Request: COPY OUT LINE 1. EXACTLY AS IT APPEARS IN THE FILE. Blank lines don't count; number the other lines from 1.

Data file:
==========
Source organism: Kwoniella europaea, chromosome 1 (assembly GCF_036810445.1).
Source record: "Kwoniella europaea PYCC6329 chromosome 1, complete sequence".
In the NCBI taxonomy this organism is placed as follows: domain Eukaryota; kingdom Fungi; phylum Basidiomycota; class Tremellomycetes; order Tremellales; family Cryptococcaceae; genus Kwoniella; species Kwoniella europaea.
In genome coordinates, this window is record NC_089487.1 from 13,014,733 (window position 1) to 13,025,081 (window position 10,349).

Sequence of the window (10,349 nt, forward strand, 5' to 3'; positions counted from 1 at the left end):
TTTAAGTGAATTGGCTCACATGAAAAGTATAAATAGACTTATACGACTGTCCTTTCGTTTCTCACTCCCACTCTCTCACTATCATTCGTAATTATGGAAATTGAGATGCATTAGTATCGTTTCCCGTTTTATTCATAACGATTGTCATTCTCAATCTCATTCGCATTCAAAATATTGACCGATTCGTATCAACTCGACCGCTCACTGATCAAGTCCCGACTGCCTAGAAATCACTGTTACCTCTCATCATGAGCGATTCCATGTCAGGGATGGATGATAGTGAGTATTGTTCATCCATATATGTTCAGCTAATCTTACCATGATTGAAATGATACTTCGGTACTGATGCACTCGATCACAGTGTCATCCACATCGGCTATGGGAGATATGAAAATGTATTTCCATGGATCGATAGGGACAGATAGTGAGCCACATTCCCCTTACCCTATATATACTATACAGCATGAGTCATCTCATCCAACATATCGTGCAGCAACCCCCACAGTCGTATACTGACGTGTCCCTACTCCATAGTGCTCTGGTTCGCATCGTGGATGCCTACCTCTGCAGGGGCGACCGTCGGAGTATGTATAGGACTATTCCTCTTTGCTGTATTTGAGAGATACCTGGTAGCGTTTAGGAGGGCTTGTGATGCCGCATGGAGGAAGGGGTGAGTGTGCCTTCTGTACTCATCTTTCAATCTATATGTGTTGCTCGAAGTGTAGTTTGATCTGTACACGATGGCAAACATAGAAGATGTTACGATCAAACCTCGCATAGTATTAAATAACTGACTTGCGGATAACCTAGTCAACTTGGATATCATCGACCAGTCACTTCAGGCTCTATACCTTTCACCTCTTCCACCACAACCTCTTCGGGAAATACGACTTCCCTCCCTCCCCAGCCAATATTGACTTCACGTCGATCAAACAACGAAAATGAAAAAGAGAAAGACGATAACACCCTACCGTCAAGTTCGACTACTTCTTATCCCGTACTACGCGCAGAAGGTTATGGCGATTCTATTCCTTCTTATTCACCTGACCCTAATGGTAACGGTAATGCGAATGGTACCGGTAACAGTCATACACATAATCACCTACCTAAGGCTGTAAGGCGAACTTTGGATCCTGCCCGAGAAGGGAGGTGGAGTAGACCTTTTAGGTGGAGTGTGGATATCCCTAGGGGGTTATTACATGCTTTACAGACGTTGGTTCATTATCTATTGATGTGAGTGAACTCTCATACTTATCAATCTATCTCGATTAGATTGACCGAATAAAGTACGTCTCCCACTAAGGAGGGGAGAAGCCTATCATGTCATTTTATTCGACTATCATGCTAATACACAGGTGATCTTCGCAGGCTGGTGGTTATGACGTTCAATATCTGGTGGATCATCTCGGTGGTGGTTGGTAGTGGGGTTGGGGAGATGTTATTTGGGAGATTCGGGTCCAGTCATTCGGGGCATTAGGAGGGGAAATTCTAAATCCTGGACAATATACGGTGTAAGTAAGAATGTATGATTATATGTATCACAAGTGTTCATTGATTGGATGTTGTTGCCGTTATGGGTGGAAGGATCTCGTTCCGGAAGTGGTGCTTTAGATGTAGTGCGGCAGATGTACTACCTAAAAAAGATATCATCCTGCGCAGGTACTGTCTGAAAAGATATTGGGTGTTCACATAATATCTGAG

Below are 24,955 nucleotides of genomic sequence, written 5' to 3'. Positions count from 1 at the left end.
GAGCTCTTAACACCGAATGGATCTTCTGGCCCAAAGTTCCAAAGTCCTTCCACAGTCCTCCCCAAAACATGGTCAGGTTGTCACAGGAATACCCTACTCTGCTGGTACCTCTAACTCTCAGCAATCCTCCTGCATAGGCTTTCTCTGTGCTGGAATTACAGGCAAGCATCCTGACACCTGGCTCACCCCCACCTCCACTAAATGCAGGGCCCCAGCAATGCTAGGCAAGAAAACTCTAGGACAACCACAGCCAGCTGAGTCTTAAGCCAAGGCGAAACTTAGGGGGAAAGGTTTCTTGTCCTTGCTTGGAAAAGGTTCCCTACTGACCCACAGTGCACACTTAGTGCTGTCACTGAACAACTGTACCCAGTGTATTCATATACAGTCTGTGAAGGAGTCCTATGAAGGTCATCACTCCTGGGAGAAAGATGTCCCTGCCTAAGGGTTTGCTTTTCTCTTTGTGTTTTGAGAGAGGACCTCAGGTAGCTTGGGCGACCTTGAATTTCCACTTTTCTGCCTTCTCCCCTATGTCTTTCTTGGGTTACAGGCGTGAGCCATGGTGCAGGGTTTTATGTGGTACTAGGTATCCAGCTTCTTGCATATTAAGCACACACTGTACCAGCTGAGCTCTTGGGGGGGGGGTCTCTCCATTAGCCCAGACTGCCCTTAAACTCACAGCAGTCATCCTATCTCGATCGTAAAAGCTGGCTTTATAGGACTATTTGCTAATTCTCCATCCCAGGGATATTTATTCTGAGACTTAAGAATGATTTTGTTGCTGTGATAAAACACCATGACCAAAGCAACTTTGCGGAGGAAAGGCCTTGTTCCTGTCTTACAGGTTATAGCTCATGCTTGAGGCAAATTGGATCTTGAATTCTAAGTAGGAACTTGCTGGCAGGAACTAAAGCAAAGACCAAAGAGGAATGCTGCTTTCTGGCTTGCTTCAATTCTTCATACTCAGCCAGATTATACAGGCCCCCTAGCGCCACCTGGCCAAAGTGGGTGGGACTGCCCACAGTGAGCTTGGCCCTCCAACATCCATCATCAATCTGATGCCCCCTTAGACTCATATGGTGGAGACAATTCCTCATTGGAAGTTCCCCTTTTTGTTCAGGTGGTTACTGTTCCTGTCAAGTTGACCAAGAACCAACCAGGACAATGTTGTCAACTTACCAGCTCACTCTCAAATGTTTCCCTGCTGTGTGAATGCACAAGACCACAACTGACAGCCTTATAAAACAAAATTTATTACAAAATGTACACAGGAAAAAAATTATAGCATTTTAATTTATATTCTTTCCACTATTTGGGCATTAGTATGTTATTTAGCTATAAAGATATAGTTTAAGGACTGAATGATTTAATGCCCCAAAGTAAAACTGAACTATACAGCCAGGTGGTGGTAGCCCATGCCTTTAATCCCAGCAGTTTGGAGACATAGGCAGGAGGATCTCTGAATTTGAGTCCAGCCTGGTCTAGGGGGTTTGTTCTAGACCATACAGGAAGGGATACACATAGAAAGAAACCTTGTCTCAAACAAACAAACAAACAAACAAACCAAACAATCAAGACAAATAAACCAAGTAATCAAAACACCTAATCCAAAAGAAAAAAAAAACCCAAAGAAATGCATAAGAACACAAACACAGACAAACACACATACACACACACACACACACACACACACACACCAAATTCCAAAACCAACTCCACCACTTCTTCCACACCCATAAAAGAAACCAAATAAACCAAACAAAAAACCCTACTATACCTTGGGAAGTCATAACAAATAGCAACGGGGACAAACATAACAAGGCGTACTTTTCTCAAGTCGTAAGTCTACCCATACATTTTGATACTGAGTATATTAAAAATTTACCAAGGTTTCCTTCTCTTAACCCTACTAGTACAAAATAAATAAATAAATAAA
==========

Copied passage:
Source organism: Kwoniella europaea, chromosome 1 (assembly GCF_036810445.1).